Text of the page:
I wasn’t ok. While exiting down the stairs I coughed, big and loud and painful sounding, before freezing. The pain in my side was so bad I felt like something was trying to break out of my chest whenever I coughed. I couldn’t move or breath without it hurting to high heaven. I ended up crying outside, unable to get a few feet from the restaurant, let alone our hotel. A nice man who worked there took us a street over to a police station that theoretically should have had a doctor. When they were closed he left us on the steps to go back and call someone. We didn’t see him again, but a few minutes later the station opened.

We ended up with four guards, two in police uniforms and two in military looking dress, guarding us on the steps as we waited for the ambulance. People walked by with the weirdest looks, probably thinking we were under arrest. We think it was just so the EMT’s found us. Especially since, if left to our own devices, we wouldn’t have been able to even call emergency services. We didn’t know the right number, couldn’t speak Italian so ended up handing the phone to one of the officers, and the cherry on top: we didn’t have a clue of our location.

5efbec9b-c238-49bb-80b9-d272b34fe829By this point I was no longer crying as much or having a panic attack so I wasn’t coughing every two seconds (only every five). However, I was terrified that I was this miserable and the EMT’s would say I wasn’t bad enough for the hospital. Luckily, after a quick check of my heart rate, breathing, and symptom overview, they were adamant about taking me to the emergency room. I wasn’t quite as adamant when I realized we were going in a little boat.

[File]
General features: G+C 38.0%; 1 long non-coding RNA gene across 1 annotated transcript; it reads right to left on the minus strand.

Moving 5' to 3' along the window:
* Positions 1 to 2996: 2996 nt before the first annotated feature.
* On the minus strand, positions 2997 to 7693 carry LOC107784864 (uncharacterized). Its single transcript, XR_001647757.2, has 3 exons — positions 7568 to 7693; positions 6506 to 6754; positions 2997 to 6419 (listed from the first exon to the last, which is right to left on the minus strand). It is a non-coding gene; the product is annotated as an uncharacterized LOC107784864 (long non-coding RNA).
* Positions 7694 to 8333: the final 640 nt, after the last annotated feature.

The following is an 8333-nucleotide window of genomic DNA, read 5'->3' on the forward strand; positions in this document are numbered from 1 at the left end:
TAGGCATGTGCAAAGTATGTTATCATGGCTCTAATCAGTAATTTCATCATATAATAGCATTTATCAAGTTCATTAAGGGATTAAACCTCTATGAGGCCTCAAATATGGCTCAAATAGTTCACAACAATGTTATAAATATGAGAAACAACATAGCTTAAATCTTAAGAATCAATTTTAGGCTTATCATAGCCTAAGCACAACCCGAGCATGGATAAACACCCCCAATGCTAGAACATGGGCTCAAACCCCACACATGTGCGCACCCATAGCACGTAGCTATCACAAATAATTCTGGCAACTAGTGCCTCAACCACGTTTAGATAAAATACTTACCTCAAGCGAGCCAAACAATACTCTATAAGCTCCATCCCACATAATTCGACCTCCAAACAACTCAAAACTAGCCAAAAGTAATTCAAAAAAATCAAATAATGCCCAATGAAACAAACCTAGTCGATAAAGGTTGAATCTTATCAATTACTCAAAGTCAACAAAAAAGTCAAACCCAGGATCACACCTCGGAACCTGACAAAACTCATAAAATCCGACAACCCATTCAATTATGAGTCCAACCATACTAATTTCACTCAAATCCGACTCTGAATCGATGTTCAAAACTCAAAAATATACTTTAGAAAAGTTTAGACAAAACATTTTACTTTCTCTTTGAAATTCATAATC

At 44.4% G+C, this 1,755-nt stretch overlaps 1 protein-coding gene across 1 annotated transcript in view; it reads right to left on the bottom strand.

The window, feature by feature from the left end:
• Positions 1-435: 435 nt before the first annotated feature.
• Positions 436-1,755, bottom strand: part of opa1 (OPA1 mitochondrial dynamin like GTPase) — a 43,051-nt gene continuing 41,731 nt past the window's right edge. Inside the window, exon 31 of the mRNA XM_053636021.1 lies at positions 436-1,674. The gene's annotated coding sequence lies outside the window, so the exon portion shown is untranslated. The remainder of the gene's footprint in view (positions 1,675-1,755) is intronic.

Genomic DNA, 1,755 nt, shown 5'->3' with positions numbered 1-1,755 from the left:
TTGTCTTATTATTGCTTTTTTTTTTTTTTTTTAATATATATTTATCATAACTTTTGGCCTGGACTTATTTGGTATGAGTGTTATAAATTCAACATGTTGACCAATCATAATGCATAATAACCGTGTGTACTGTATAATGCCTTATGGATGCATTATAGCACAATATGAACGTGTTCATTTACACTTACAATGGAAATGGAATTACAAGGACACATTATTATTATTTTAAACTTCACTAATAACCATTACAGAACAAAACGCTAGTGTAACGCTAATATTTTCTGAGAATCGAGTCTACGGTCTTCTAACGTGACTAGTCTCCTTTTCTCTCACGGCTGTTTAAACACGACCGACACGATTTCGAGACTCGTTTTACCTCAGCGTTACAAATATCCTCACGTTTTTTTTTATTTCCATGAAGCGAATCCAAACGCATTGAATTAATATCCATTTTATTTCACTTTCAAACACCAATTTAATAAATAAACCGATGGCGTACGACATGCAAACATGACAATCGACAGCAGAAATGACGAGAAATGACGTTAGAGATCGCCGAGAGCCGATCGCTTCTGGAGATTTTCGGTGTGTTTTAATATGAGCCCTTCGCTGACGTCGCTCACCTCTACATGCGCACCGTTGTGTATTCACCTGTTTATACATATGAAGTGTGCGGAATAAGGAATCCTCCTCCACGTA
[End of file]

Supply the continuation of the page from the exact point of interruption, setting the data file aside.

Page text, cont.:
When we reached the ER I ended up waiting in a high-backed, odd version of a wheel chair for two and a half hours. It was quite strange since I was put into a perfect line with the other patients waiting to be seen. At one point a Italian rocker-looking guy with personal security also stopped in front of me and said “Ciao.” We think he must have been someone recognizable to the youth of Italy. Especially the type of youth with blue hair and an artfully ripped shirt.

When it was my turn to be seen I was given an IV, oxygen, and a nebulizer with a e7c48b5c-f1f6-4bb9-93d1-81dbb38d759fsteroid in it. I went from hating to loving the doctor sticking needles in me. It turns out the MD I saw in London should have given me twice the amount of antibiotic I had and a nebulizer or at least an inhaler with a steroid in it to help my breathing. I also had far more than a minor chest infection. I had a serious, lingering since a few months ago, chest infection aggravated by asthma with a cough I never should have flown with and pleurisy. My cough was so bad that it caused my pluria, a thin paper like layer wrapped around my lungs, to become inflamed, causing immense semi-untreatable pain. The only way to really get it to stop is to rest and get better.

0487fe1d-4020-42e3-8cdf-318be95b830c[Side note: when I got back to London I got a better doctor who prescribed me the right inhalers and a medication to help open my lungs more so I can actually breath. So not all doctors in London are incompetent and I hold nothing against them.]

We ended up leaving the hospital at around 3:30 AM. The hospital bill, which was far less than it would have been in the US with the ambulance, IV, medication, and chest x-rays, was paid via kiosk. We had to get one of the nurses to help us anyway though since it was all in Italian. We were also almost stuck there like a couple + elderly mother/mother-in-law that we were waiting to be seen with earlier. Apparently none of the taxis were running when they called and the hospital had a service to take the more elderly patients home. When the nice man whom had even bought me a water earlier in the night to help with my coughing found out they wouldn’t take my mother, grandmother, and I as well, called and negotiated with taxi services again.